Date: August 23, 2012
UVic Team To Help With Arctic Mystery
Will this be the year that the great Canadian mystery of the lost ships of Sir John Franklin is solved? Researchers from the University of Victoria will be in the Arctic this summer with their autonomous underwater vehicle (AUV) to assist Parks Canada as it continues its search.
Underwater archeologists from Parks Canada have recently spent three field seasons searching for HMS Erebus and HMS Terror, which disappeared during the British explorer’s 1845 mission to chart the Northwest Passage. None of the 129 men on board survived and although traces of the expedition have been found, the ships’ final resting places remain unknown.
Parks Canada is expanding the scope of its investigation this year with new partners, vessels and instrumentation to cover more area over an approximate four weeks rather than the six days of surveying done in past years.
UVic’s Ocean Technology Lab’s AUV is equipped with a bathymetric side-scan sonar system to gather three-dimensional data about the ocean floor that can be used to identify items of archeological interest and also for charting by the Canadian Hydrographic Service.
“This collaboration with Parks Canada offers incredible learning opportunities for graduate students in our lab and also showcases the type of work we’re able to do,” says Dr. Colin Bradley, a mechanical engineer and director of the Ocean Technology Lab.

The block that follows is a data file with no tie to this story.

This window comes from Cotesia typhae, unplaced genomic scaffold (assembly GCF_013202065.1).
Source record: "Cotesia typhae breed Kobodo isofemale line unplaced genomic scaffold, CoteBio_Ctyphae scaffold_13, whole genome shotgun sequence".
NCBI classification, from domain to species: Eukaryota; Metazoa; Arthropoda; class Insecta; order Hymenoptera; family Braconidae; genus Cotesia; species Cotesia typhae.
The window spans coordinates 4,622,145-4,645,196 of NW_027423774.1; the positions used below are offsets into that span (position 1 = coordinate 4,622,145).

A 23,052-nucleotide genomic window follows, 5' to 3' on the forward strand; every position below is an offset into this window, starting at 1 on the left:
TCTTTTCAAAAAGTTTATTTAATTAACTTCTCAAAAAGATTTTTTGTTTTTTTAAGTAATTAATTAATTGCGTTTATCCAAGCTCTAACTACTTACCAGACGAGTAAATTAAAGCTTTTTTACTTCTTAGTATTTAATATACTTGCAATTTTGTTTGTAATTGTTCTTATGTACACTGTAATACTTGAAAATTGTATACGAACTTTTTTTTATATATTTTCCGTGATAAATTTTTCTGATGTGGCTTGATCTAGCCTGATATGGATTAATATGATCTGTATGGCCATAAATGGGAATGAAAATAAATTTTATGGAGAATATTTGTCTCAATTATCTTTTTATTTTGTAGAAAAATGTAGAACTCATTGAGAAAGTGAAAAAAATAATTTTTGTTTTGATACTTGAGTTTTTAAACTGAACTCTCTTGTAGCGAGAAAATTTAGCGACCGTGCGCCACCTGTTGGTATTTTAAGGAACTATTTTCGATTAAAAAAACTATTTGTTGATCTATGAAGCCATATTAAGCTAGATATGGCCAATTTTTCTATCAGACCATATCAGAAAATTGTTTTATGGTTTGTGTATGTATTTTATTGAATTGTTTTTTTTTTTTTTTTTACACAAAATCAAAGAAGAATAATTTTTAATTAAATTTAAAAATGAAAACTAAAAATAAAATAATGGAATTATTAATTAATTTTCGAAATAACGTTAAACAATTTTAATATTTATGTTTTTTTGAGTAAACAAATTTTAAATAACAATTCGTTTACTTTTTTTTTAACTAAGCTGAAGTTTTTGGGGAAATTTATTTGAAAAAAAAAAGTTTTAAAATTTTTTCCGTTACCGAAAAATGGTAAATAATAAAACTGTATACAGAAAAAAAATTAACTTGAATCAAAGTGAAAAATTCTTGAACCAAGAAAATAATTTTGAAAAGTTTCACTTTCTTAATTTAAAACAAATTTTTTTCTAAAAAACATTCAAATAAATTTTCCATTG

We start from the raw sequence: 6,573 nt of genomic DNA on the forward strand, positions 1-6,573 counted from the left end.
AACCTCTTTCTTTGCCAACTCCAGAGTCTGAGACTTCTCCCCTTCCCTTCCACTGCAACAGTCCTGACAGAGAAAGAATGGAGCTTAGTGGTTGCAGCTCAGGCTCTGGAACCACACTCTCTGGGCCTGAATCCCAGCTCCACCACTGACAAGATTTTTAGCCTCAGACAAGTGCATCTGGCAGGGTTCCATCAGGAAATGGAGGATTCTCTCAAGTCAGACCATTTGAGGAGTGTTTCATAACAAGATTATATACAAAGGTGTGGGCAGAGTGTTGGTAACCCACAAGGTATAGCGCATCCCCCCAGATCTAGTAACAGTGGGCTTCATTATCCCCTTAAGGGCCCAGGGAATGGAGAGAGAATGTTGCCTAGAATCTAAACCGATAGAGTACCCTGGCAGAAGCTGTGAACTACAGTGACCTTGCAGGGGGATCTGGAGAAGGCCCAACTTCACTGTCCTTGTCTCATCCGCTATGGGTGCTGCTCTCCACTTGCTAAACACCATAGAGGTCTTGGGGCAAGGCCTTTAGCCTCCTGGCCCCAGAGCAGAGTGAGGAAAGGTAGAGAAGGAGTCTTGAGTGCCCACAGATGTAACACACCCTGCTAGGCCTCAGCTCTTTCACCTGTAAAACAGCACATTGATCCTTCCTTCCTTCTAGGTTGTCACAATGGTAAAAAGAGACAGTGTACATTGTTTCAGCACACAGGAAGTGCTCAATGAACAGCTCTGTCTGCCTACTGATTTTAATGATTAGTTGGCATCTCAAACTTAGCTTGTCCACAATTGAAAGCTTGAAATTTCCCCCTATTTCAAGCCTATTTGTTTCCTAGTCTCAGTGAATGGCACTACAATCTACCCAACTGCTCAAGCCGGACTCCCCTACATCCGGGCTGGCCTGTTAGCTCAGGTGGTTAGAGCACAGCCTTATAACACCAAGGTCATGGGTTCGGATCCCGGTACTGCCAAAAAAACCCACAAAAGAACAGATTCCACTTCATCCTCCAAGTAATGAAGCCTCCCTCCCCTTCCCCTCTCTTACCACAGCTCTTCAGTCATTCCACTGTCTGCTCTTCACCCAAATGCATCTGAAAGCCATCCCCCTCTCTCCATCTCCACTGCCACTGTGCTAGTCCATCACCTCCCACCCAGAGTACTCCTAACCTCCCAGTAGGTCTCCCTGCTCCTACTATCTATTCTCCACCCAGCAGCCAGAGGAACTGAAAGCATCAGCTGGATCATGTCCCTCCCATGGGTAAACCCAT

“Among the challenges, will be navigating the torpedo-shaped vehicle in the northern waters where the magnetic field is erratic,” says research engineer and team leader Alison Proctor. “That’s an integral part of our navigation system and these are uncharted waters, so we are uncertain what to expect.”
Team members will spend 12 to 14 hours a day on the water operating the AUV from a 16-foot boat that will be launched daily from a Canadian Coast Guard vessel and a research vessel provided by the Arctic Research Foundation. Other collaborators include the Canadian Hydrographic Service, Canadian Space Agency, Canadian Ice Service, the Government of Nunavut and Environment Canada.
UVic acquired the AUV in 2009 with funding from the Western Economic Diversification Canada. For the last six months, the AUV has been used by the VENUS coastal network, part of the Ocean Networks Canada Observatory, in Saanich Inlet.
Video: In Search of the Franklin Expedition
Dr. Colin Bradley, Ocean Technology Lab director, 250-721-6031 or email@example.com
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UVic Team To Help With Arctic Mystery Images
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